Fall is sports season in Iowa. Football, volleyball, and cross country running are all big high school and college sports. The fall puts us all in the spirit for a little friendly competition. On September 12, our museum held our own competition–a Cast Iron Cooking Showdown! Living History Farms has five historic food preparation areas for guests to visit. Staffers in each of those areas were given a basket of 4 ingredients. They each had an hour and a half to use those ingredients to prepare a historically themed main dish and a side plate for our three volunteer judges. The judges then scored the plates based on the historic techniques used, taste, and final presentation. The mystery ingredients for the challenge included butternut squash, apples, pork ribs, and sorghum syrup.
Museum guests were able to observe the cooking phase of the challenge at each historic kitchen as they toured the grounds. The 1700 Ioway Farm staff prepared their dishes over the coals of a fire pit. Site interpreter Melinda explained to guests that apples, pork, and sorghum were not ingredients known to the Ioway in the early 1700s. All of these ingredients were brought by European settlers. Using Ioway cooking techniques, she prepared the “new” ingredients in traditional ways.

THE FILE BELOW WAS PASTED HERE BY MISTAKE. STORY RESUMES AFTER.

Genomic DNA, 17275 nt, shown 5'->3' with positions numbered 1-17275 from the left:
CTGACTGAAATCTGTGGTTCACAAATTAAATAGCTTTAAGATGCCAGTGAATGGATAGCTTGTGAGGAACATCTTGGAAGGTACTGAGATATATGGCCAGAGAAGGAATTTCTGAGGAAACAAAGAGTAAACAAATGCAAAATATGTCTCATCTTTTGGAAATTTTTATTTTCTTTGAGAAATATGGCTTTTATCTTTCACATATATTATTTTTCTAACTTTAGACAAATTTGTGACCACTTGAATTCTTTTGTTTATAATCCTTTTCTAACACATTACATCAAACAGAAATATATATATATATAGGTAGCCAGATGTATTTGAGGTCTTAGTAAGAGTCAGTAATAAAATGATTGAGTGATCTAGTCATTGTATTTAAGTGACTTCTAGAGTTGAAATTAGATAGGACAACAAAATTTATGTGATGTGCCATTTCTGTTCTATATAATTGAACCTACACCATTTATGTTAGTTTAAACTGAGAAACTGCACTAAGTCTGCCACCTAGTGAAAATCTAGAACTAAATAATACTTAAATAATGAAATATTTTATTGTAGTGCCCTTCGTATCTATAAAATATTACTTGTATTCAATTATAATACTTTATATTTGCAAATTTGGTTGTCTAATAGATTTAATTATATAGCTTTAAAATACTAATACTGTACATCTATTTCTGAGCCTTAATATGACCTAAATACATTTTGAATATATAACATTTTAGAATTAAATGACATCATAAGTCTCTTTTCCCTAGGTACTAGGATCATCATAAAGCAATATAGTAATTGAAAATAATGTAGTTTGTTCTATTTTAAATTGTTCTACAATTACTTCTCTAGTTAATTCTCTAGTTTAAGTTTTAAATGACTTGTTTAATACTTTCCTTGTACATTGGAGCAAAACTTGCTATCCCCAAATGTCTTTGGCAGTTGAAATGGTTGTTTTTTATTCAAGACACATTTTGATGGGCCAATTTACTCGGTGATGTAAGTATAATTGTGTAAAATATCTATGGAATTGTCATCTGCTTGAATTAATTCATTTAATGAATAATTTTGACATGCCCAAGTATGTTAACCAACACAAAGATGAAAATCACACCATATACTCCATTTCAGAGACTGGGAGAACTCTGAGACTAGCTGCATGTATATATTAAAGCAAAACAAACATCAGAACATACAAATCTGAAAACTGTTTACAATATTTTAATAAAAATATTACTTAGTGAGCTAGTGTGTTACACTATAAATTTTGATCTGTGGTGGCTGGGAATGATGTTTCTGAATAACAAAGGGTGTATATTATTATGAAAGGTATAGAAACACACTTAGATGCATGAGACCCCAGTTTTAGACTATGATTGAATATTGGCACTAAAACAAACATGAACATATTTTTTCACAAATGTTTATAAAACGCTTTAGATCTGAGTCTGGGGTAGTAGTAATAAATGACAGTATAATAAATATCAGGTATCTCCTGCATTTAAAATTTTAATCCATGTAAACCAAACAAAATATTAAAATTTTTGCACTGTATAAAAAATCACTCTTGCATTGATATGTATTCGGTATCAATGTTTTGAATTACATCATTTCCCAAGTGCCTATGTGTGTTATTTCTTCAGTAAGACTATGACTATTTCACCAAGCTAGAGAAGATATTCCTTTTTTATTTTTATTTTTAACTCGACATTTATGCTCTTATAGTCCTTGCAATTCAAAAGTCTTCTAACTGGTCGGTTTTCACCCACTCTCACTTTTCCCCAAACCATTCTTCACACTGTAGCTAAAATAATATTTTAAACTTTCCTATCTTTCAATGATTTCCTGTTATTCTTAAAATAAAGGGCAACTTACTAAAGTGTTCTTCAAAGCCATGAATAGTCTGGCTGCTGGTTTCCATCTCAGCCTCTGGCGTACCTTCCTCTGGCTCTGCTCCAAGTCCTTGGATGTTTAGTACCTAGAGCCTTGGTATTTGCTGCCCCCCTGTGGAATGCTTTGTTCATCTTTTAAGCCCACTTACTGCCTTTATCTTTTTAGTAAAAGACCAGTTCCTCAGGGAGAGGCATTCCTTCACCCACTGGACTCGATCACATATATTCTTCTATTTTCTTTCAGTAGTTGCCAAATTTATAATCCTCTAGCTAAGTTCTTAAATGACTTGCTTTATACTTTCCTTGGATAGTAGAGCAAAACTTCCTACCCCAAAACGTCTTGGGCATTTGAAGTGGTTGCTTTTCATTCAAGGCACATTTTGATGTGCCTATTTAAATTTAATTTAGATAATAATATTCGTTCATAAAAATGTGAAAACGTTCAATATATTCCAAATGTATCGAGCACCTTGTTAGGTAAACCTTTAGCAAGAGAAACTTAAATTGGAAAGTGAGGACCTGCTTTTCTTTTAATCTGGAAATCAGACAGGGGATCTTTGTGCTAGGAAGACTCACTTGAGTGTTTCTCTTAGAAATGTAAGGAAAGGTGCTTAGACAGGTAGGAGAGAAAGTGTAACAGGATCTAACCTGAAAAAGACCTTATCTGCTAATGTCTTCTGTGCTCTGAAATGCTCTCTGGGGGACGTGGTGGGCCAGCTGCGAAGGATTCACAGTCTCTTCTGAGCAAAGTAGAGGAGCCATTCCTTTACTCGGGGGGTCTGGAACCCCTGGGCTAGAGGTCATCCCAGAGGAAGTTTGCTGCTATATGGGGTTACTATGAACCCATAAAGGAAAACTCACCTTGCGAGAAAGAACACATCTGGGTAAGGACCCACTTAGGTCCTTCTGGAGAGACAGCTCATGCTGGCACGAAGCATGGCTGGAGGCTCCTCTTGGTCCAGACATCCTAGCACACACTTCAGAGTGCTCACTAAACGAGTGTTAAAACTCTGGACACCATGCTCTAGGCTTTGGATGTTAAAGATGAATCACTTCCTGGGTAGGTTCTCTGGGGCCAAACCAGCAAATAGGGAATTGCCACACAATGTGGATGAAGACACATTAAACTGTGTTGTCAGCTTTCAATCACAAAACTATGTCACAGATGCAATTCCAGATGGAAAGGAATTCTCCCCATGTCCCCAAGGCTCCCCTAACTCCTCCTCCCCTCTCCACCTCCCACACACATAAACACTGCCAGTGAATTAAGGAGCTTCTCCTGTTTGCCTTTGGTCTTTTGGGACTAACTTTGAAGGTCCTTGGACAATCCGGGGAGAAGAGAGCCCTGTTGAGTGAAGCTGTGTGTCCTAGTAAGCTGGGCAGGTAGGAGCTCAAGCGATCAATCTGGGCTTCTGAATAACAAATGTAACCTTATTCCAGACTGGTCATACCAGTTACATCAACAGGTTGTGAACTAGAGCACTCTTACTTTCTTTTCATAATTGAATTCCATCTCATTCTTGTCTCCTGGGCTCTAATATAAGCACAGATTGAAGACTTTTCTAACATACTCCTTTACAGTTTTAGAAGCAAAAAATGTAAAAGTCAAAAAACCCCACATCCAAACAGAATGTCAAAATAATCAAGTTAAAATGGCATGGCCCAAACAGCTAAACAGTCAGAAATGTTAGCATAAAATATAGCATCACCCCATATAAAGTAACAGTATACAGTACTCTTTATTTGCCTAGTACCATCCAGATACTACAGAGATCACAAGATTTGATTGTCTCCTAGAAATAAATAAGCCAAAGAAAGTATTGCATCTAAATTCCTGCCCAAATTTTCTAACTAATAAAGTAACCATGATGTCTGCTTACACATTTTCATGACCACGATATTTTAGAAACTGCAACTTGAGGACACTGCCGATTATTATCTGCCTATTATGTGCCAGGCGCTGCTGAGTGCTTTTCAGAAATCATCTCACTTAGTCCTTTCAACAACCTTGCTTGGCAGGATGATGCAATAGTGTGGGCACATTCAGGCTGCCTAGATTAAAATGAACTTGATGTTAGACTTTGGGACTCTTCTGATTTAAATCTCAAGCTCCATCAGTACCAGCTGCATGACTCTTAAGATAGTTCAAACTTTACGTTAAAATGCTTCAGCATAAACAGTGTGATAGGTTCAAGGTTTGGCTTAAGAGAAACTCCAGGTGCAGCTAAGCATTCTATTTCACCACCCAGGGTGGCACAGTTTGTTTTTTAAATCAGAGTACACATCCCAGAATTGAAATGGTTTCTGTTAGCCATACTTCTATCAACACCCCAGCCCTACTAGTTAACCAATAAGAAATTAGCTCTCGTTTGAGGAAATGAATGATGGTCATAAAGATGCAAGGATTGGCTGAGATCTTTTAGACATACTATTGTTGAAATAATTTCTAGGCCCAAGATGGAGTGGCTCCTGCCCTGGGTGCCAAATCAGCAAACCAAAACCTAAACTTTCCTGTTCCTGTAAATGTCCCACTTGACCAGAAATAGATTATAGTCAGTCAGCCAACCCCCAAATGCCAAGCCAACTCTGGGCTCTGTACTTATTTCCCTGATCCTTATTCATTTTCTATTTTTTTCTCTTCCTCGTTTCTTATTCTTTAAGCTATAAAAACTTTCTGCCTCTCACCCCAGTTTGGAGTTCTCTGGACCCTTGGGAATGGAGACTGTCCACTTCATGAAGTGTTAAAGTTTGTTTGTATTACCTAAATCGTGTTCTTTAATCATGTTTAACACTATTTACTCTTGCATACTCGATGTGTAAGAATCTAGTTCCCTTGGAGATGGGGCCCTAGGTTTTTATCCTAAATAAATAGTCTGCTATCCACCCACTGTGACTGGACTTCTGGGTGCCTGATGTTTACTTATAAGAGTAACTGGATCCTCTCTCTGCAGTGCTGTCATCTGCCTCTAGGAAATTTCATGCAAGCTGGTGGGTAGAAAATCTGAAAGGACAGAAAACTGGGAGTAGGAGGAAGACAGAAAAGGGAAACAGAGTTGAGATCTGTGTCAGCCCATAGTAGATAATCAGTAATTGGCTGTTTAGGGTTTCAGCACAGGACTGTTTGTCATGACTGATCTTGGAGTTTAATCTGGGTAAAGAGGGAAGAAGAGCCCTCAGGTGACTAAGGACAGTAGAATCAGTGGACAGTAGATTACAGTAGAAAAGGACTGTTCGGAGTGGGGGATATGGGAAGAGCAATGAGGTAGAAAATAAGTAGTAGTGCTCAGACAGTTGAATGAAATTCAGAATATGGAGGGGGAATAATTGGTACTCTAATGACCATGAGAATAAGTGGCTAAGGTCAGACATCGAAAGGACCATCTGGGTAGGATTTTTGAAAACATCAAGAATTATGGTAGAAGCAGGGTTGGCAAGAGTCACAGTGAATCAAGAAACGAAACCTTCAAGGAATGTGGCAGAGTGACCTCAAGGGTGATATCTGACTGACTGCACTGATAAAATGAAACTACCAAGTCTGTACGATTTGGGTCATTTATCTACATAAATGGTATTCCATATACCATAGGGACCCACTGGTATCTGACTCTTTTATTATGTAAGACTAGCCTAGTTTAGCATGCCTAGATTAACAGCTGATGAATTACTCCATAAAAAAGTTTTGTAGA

The 1850 Pioneer Farm interpreters created their dishes over an open hearth fire as well. They had the advantage of a bricked-in hearth with hooks for hanging cast iron pots and a stone hearth floor for bake kettles.
Cooks at the 1900 Horse-powered Farm gathered all of the garden produce that they had handy. Cooking in a late 19th century wood burning stove, staffers pulled the oven shelves out to give more room for cooking in the oven.
Guests became caught up in the competitive spirit—offering to spy on competitors for each kitchen and coming back multiple times to see how dishes were progressing. Guests were also caught up in the judging aspect—asking the kitchens great questions about why they were using certain techniques and how typical the ingredients and flavors would have been for that time period.
The historic kitchens created their dishes at the historic sites and then plated them in our modern Visitor Center building.
Three judges and our moderator tasted and judged each and every dish. The cooks had two minutes to present the dish, reminding judges of how the cooking was done, why the techniques were used, and highlighting any cookbooks or historic references that were being emphasized.
Plates from all the sites were beautifully presented and guests, as well as judges, were impressed with the presentation talks.
1700 Farm staffer Melinda emphasized how the secret ingredients were used in ways that more traditional Ioway ingredients–such as bison, Jerusalem artichoke, maple syrup and wild plums–would have been treated. The pork and squash went into a traditional Ioway stew, along with wild mushrooms, corn and beans, seasoned with wild garlic. The apples were roasted whole in coals in the fire, along with sweet corn in the husks. Blue corn meal was ground and baked in corn husks to create corn bread seasoned with sweet sorghum on top.